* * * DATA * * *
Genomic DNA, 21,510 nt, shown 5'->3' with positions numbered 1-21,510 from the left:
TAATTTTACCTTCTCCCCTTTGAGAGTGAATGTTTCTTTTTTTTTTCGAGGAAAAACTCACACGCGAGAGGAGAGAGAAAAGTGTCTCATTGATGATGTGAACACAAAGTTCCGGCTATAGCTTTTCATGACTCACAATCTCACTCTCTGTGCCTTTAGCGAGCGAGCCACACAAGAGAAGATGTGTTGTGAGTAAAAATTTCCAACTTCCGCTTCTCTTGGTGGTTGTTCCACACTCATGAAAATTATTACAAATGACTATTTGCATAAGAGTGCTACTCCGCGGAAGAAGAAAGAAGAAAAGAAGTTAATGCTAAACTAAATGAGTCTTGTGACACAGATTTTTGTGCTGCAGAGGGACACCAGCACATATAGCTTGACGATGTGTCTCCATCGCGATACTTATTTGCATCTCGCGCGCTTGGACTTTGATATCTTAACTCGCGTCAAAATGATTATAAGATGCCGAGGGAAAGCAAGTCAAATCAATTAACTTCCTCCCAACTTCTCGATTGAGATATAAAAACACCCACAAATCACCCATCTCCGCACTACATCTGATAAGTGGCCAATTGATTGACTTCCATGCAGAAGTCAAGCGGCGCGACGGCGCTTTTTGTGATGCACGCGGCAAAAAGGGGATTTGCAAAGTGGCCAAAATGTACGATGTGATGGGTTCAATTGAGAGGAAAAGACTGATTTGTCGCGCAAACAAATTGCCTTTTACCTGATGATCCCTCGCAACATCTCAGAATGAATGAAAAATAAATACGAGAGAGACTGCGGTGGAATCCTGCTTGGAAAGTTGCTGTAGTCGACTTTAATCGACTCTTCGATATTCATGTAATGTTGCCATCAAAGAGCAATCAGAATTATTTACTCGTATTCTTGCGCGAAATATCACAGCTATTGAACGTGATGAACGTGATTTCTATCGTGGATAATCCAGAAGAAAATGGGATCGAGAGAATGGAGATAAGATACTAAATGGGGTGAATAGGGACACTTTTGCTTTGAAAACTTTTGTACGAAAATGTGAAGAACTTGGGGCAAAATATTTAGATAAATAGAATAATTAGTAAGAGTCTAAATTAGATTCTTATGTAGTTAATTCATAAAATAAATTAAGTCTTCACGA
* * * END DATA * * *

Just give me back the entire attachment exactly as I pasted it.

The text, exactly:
Genomic DNA, 21,510 nt, shown 5'->3' with positions numbered 1-21,510 from the left:
TAATTTTACCTTCTCCCCTTTGAGAGTGAATGTTTCTTTTTTTTTTCGAGGAAAAACTCACACGCGAGAGGAGAGAGAAAAGTGTCTCATTGATGATGTGAACACAAAGTTCCGGCTATAGCTTTTCATGACTCACAATCTCACTCTCTGTGCCTTTAGCGAGCGAGCCACACAAGAGAAGATGTGTTGTGAGTAAAAATTTCCAACTTCCGCTTCTCTTGGTGGTTGTTCCACACTCATGAAAATTATTACAAATGACTATTTGCATAAGAGTGCTACTCCGCGGAAGAAGAAAGAAGAAAAGAAGTTAATGCTAAACTAAATGAGTCTTGTGACACAGATTTTTGTGCTGCAGAGGGACACCAGCACATATAGCTTGACGATGTGTCTCCATCGCGATACTTATTTGCATCTCGCGCGCTTGGACTTTGATATCTTAACTCGCGTCAAAATGATTATAAGATGCCGAGGGAAAGCAAGTCAAATCAATTAACTTCCTCCCAACTTCTCGATTGAGATATAAAAACACCCACAAATCACCCATCTCCGCACTACATCTGATAAGTGGCCAATTGATTGACTTCCATGCAGAAGTCAAGCGGCGCGACGGCGCTTTTTGTGATGCACGCGGCAAAAAGGGGATTTGCAAAGTGGCCAAAATGTACGATGTGATGGGTTCAATTGAGAGGAAAAGACTGATTTGTCGCGCAAACAAATTGCCTTTTACCTGATGATCCCTCGCAACATCTCAGAATGAATGAAAAATAAATACGAGAGAGACTGCGGTGGAATCCTGCTTGGAAAGTTGCTGTAGTCGACTTTAATCGACTCTTCGATATTCATGTAATGTTGCCATCAAAGAGCAATCAGAATTATTTACTCGTATTCTTGCGCGAAATATCACAGCTATTGAACGTGATGAACGTGATTTCTATCGTGGATAATCCAGAAGAAAATGGGATCGAGAGAATGGAGATAAGATACTAAATGGGGTGAATAGGGACACTTTTGCTTTGAAAACTTTTGTACGAAAATGTGAAGAACTTGGGGCAAAATATTTAGATAAATAGAATAATTAGTAAGAGTCTAAATTAGATTCTTATGTAGTTAATTCATAAAATAAATTAAGTCTTCACGA